The best professional development has to inspire me, engage me, and challenge me to try something new. Some of my favorite conferences have been MACUL and NCTE; I always leave feeling exhausted from attending so many amazing sessions, overwhelmed with all of the great resources I’ve been introduced to, and excited to try something new with students the next day, back in my classroom.
But I can’t always attend the conferences, due to location or funding. So I’ve had to get creative with ways to provide comparable experiences in my professional life. Here are four virtual professional development ideas that have energized my teaching.
- Use Twitter Hashtags.
I hope you are on Twitter. If you find the right hashtags, you can learn a lot about the things that matter to you as an educator. Want to learn more about using technology in your classroom? Search #CEL16 or #4TDW and get lost in the conversations, links, images, and resources. Teach English? Search #NCTE16 or #EngChat. Once you start searching, you can find people that you might want to follow, based on their tweets. If you are attending a conference, you might start tweeting with a hashtag and follow likeminded colleagues from different places. And if you can’t attend a conference (like the recent NCTE conference), you can still benefit from the learning and thinking that took place because of hashtags.
- Attend a Webinar.
This past October, I was a moderator for the 4TDW conference on digital writing. As my partner and I were creating his session on using collaborative digital writing, I learned a lot about what goes into creating an effective, engaging webinar. Much thought is put into creating a virtual space that fosters participation, focuses your learning in a short time, and pushes your thinking (many times you are able to gain SCECHs too). Even if you can’t attend a live webinar, usually you can watch the recorded webinar on your own timetable. Oakland Schools has a great series on vocabulary, word study, and grammar that you can still register for. Best of all, these types of professional learning are usually FREE!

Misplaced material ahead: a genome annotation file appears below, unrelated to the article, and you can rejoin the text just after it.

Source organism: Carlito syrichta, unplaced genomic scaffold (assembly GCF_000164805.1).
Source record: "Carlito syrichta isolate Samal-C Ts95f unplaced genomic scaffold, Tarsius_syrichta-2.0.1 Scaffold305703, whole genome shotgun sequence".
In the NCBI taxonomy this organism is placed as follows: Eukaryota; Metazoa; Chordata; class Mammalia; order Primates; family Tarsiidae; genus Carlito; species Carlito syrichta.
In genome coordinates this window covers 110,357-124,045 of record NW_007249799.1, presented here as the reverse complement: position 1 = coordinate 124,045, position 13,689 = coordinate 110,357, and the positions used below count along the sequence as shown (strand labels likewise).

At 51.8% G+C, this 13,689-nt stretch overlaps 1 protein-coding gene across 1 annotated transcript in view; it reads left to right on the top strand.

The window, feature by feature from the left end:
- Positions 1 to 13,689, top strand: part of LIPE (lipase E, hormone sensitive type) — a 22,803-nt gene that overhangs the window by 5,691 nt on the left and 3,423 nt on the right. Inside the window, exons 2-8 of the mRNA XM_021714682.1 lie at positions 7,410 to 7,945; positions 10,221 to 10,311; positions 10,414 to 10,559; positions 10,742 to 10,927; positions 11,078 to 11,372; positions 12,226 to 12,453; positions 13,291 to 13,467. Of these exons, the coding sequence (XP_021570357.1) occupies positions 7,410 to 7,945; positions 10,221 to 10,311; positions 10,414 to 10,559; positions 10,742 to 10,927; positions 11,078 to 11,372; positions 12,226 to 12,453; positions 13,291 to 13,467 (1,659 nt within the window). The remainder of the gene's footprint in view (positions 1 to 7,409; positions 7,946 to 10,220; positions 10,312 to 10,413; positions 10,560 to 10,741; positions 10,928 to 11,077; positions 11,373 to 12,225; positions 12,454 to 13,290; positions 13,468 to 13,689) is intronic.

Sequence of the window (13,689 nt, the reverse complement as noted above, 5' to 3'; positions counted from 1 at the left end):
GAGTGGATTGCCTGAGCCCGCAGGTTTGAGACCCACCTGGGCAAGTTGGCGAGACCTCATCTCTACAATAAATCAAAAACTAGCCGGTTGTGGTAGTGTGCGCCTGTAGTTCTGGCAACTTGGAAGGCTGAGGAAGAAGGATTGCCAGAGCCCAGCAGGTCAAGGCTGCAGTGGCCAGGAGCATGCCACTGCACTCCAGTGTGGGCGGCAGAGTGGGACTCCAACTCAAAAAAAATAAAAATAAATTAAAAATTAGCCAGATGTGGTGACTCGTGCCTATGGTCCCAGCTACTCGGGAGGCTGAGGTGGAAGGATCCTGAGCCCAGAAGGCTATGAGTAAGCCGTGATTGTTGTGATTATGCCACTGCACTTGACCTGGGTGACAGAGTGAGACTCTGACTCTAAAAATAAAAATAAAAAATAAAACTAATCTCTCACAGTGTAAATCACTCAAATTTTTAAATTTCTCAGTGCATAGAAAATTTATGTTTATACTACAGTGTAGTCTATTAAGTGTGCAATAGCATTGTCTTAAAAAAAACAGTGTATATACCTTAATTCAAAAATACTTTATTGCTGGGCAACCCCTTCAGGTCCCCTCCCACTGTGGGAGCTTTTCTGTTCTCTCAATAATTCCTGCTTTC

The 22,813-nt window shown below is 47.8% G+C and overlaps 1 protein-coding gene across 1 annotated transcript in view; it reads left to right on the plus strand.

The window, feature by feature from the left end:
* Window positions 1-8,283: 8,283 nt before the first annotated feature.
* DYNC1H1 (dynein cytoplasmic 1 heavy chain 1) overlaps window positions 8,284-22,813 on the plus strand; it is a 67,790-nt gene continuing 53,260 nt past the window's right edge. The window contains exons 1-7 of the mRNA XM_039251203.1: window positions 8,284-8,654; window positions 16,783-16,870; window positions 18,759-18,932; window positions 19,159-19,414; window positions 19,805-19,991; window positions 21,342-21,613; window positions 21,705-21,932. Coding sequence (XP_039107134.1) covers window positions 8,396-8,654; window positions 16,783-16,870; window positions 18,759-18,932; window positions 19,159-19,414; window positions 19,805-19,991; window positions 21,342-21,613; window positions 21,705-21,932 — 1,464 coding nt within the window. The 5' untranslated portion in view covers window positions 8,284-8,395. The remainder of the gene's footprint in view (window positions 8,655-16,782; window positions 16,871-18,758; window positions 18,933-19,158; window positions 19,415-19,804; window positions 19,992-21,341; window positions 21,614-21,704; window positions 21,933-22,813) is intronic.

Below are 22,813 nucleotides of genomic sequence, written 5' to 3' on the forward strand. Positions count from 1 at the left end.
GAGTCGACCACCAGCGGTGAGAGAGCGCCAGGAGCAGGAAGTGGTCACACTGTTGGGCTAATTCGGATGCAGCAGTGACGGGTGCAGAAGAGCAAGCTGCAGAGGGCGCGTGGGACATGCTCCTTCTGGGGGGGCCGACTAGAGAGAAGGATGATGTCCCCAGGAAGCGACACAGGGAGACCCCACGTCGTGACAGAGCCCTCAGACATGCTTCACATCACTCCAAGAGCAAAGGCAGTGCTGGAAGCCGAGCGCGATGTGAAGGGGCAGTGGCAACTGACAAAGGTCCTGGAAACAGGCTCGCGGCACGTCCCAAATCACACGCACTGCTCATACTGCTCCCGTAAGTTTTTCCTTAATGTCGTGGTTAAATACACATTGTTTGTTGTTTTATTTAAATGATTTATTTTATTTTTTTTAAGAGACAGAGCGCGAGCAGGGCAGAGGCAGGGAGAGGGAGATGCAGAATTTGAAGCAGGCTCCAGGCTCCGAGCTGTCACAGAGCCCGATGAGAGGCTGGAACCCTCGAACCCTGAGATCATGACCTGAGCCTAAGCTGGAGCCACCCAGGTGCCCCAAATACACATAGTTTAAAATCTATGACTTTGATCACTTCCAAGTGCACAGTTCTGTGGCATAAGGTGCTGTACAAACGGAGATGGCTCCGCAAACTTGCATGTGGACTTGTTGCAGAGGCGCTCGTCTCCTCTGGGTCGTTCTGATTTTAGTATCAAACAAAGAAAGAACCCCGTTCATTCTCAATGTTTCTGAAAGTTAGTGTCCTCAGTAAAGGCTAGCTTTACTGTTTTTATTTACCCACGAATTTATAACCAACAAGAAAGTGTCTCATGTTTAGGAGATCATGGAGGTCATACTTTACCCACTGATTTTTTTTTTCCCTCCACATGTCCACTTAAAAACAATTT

- Sign up for an Online Course in miPLACE.
One of my new job responsibilities has been to help create engaging, online professional development for teachers who support struggling readers. There are a ton of great modules created by teachers and teacher consultants in Oakland School’s virtual community, MiPlace. If you haven’t been there to check them out yet, now is the time! Once you create an account or log in, you can browse or search the Course Catalogue under the Hub tab.
- Come Hangout!
If you teach AARI, you can attend our next “Come Hangout!” on December 7th. We use Adobe Connect to talk about relevant topics virtually, and from the comfort of your own home, you can have an experience like an after-school meeting. We had a great discussion about student engagement in September and created a resource document around our thinking. Still, you don’t need a special platform like Adobe Connect to meet up virtually with colleagues. You can create a Google Hangout or shared Google Doc with a group of colleagues from your building or beyond (maybe someone you follow on Twitter?!) around a topic you are interested in discussing. It is rejuvenating and validating to talk with other teachers around shared topics to help each other, push each other, celebrate, and learn.
When you take control of your virtual professional learning, and make use of technology to fit it into your life, you can really enhance your teaching practice to benefit you and your students.
Caroline Thompson (@TeacherThompson) taught middle school ELA for twelve years in Lake Orion before becoming a stay-at-home mom. She supports AARI teachers for Oakland Schools as an independent literacy consultant in the areas of digital media, professional development, and non-fiction resources. Caroline is a Reading and Writing Workshop advocate, a 2008 Oakland Writing Project Teacher Consultant, and a 2009 Oakland County Outstanding Teacher of the Year Nominee. She has a BA in English from Michigan State University and a Masters in the Art of Teaching Reading from Oakland University. She lives in Berkley, Michigan with her husband and their three year old daughter.